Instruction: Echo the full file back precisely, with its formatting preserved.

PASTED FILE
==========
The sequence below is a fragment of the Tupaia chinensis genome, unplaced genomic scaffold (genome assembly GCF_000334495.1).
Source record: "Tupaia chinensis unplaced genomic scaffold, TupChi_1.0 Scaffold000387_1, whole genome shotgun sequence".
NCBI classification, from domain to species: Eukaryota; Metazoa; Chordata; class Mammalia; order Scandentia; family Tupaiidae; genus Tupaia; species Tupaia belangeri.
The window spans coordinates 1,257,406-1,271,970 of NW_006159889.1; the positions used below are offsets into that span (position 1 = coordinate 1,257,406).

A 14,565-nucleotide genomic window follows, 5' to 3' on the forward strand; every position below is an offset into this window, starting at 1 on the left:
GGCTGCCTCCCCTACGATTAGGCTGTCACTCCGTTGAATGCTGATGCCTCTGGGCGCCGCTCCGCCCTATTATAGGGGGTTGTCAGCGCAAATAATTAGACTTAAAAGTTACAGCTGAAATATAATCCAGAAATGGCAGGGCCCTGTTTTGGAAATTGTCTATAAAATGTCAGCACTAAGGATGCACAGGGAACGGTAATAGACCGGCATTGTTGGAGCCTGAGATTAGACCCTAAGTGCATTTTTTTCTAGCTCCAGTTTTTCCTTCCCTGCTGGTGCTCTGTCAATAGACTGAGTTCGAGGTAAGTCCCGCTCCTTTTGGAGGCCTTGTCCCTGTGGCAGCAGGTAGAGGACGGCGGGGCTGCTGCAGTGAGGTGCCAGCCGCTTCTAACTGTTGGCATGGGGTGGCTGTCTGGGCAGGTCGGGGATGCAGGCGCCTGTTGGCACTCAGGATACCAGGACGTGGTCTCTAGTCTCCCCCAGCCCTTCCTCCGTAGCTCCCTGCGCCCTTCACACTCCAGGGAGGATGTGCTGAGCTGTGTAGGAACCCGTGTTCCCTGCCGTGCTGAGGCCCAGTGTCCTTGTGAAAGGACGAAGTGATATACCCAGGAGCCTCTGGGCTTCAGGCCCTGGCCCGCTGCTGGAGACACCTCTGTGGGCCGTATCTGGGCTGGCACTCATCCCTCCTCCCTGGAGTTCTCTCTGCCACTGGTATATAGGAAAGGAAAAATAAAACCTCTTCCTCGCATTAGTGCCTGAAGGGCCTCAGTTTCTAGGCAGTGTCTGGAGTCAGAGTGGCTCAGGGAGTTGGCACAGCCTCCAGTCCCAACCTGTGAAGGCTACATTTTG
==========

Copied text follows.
The sequence below is a fragment of the Tupaia chinensis genome, unplaced genomic scaffold (genome assembly GCF_000334495.1).
Source record: "Tupaia chinensis unplaced genomic scaffold, TupChi_1.0 Scaffold000387_1, whole genome shotgun sequence".
NCBI classification, from domain to species: Eukaryota; Metazoa; Chordata; class Mammalia; order Scandentia; family Tupaiidae; genus Tupaia; species Tupaia belangeri.
The window spans coordinates 1,257,406-1,271,970 of NW_006159889.1; the positions used below are offsets into that span (position 1 = coordinate 1,257,406).

A 14,565-nucleotide genomic window follows, 5' to 3' on the forward strand; every position below is an offset into this window, starting at 1 on the left:
GGCTGCCTCCCCTACGATTAGGCTGTCACTCCGTTGAATGCTGATGCCTCTGGGCGCCGCTCCGCCCTATTATAGGGGGTTGTCAGCGCAAATAATTAGACTTAAAAGTTACAGCTGAAATATAATCCAGAAATGGCAGGGCCCTGTTTTGGAAATTGTCTATAAAATGTCAGCACTAAGGATGCACAGGGAACGGTAATAGACCGGCATTGTTGGAGCCTGAGATTAGACCCTAAGTGCATTTTTTTCTAGCTCCAGTTTTTCCTTCCCTGCTGGTGCTCTGTCAATAGACTGAGTTCGAGGTAAGTCCCGCTCCTTTTGGAGGCCTTGTCCCTGTGGCAGCAGGTAGAGGACGGCGGGGCTGCTGCAGTGAGGTGCCAGCCGCTTCTAACTGTTGGCATGGGGTGGCTGTCTGGGCAGGTCGGGGATGCAGGCGCCTGTTGGCACTCAGGATACCAGGACGTGGTCTCTAGTCTCCCCCAGCCCTTCCTCCGTAGCTCCCTGCGCCCTTCACACTCCAGGGAGGATGTGCTGAGCTGTGTAGGAACCCGTGTTCCCTGCCGTGCTGAGGCCCAGTGTCCTTGTGAAAGGACGAAGTGATATACCCAGGAGCCTCTGGGCTTCAGGCCCTGGCCCGCTGCTGGAGACACCTCTGTGGGCCGTATCTGGGCTGGCACTCATCCCTCCTCCCTGGAGTTCTCTCTGCCACTGGTATATAGGAAAGGAAAAATAAAACCTCTTCCTCGCATTAGTGCCTGAAGGGCCTCAGTTTCTAGGCAGTGTCTGGAGTCAGAGTGGCTCAGGGAGTTGGCACAGCCTCCAGTCCCAACCTGTGAAGGCTACATTTTG